Since the onset of the coronavirus disease 2019 (COVID-19) pandemic, caused by severe acute respiratory syndrome coronavirus-2 (SARS-CoV-2), scientists have been conducting extensive studies to understand various aspects of the virus. Researchers have stated that SARS-CoV-2 manifests several biological and clinical consequences of a superantigen. Therefore, a new study published in the journal Pathogens has focussed on SARS-CoV-2 as a superantigen.
Perspective: Superantigens and SARS-CoV-2. Image Credit: Corona Borealis Studio / Shutterstock
Superantigen: A Brief Overview
Superantigens are proteins that hyper-stimulate immune responses. These proteins may trigger T cells via the crosslinking of T cell receptors (TCR) with MHC Class II molecules or even hyper-stimulating B cells without the crosslink. Researchers have defined superantigens as a molecule associated with antigen-receptor mediated interactions with over 5% of the lymphocyte pool. A single superantigen can induce a wide array of host responses.
Hyperstimulation of T cells may lead to several outcomes, such as inflammation, cytotoxicity, deletion of T-cells, and autoimmunity. Previous studies have also reported that superantigens can impair post-vaccination memory cell responses to unrelated antigens and antagonize the activation of the memory cell. Individuals who express specific MHC Class II haplotypes that can bind with superantigens, experience toxic shocks. However, those individuals who express MHC Class II haplotypes with lower binding affinity do not experience such a shock. Some studies have reported superantigen-like proteins can trigger thrombotic and bleeding complications via platelet activation. Various factors may influence superantigen’s response, for example, simultaneous bacterial and viral infections. These affect the functions of the central nervous system and develop cardiovascular dysfunction and neurological conditions.
Potential mechanisms to induce a superantigenic host response and possible clinical outcomes.
In the context of Dengue Virus (DENV) infection, activation of T lymphocytes influences the pathogenesis of dengue hemorrhagic fever (DHF). Interestingly, researchers stated that some of the clinical characteristics caused by DENV, such as T cell activation, autoimmunity, and neurological complications, are similar to COVID-19 infection. However, a study associated with TCR Vβ gene usage in children with DENV infection revealed that dengue is not a superantigen, but a conventional antigen. Interestingly, another study has revealed that conventional antigens can trigger a superantigenic host response. In addition, previous studies have shown that human endogenous retroviruses (HERV) contain proteins that act as superantigens.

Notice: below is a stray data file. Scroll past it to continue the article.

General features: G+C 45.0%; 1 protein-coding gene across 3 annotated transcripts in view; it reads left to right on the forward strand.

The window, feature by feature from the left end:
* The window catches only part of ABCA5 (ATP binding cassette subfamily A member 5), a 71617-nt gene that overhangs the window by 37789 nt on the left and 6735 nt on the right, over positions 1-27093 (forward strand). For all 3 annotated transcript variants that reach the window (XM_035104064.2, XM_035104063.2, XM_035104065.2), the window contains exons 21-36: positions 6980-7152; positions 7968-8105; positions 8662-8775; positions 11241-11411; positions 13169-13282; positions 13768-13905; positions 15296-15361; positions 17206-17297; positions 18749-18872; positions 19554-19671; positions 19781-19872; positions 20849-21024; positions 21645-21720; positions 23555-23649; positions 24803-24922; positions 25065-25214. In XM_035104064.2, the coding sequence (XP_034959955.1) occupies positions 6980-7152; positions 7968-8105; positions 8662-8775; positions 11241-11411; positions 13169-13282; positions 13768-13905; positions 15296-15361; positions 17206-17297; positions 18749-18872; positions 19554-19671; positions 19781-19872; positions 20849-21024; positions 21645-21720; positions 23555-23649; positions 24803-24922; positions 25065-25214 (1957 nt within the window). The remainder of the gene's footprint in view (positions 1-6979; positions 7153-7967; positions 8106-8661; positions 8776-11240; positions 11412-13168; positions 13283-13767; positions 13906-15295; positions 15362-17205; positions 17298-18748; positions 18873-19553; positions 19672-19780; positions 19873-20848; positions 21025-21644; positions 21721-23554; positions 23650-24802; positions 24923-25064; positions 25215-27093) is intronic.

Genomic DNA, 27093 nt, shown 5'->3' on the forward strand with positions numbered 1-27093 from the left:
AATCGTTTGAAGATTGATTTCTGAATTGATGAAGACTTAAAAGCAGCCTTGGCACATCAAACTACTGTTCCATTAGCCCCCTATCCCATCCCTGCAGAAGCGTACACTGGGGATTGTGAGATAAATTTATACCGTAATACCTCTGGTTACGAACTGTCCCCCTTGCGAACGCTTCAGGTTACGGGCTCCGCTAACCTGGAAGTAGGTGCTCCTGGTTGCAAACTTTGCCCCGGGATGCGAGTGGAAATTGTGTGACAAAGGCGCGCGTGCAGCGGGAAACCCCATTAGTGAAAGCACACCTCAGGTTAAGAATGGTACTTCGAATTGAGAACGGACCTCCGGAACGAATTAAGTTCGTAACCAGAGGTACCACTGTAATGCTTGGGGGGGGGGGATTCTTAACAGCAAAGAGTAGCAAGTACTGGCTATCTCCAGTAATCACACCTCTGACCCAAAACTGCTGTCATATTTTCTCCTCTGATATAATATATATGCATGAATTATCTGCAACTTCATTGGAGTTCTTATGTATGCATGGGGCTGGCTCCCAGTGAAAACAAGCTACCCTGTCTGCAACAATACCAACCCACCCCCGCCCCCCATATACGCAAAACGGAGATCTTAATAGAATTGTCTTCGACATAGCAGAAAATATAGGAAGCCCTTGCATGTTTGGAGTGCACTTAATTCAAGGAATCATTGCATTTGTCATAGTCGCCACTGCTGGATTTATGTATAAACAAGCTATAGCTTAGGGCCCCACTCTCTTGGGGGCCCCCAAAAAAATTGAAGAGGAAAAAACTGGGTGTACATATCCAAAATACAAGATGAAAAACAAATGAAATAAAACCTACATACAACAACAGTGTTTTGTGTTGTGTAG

Superantigens and Immune Responses
Scientists revealed that superantigens show a differential effect on immature and mature CD4 and CD8 T-cells. It can reduce thymocytes or immature T-cells as well as hyper-stimulate mature, antigen-experienced CD4s and CD8s. Scientists revealed that post hyperstimulation by Staphylococcal enterotoxin B (SEB) superantigen, T-cells fail to respond, i.e., it enters a state of unresponsiveness which is known as anergy, and subsequently, the cell undergoes apoptosis. Additionally, superantigens influence the differentiation of naive T-cells. They also trigger CD8 memory cells by activating cytokines or Vβ gene segments in their TCRs. Chronic exposure to superantigen could persistently stimulate T-cells, keeping them in a constant state between anergy and hyperstimulation. Additionally, naive T-cells are not readily produced in this condition due to thymic involution. Such conditions have been observed in some Long COVID patients. Depletion of naive T-cells occurs during immune aging and dysfunction.
Several studies have reported that superantigens cause autoimmune diseases. Superantigens trigger autoantibody generation by bridging the MHC Class II molecule of B-cells with the TCR on T-cells. As a result, individuals with autoimmune diseases exhibit enhanced T-cells in affected organs or peripheral blood.
SARS-CoV-2 and Superantigen
A recent study reported that individuals infected by SARS-CoV-2 with mild to moderate symptoms and who experienced Long COVID revealed depletion of naive T and B-cells. Some of the key factors that surfaced in previous studies, such as post-SARS-CoV-2 autoantibodies, activation, depletion of T-cells, and presentation of MIS-C, have indicated SARS-CoV-2 to be a superantigen, superantigen-like protein, or a causative agent triggering a superantigenic host response. In the future, more studies are required to elucidate its role and long-term effects, as this virus can persist for a prolonged period after acute infection.
T-cells carrying the TRBV11-2 gene with variable alpha chains have been identified as a signature hallmark of superantigen-mediated T-cell activation in patients with MIS-C. To date, it is not clear if SARS-CoV-2 is a superantigen; however, recent evidence definitely indicates it to be one. Similar to the Kawasaki disease, which is caused due to superantigen exposure, SARS-CoV-2 manifests similar conditions that include cytokine storms, T-cell activation, deletion, and the presence of MIS-C. Lipopolysaccharide (LPS) can trigger the SEB superantigen effect, on T cells following gut inflammation or injury via LPS translocation. Many studies have also indicated that SARS-CoV-2 infects gut epithelial cells and damages tight junctions in bronchial epithelial barriers. Additionally, patients who did not survive after COVID-19 infection revealed increased LPS in blood. A reduction in MIS-C following COVID-19 vaccination supports the preventive role of antibodies in the clinical manifestation of a superantigen or superantigen-like infection.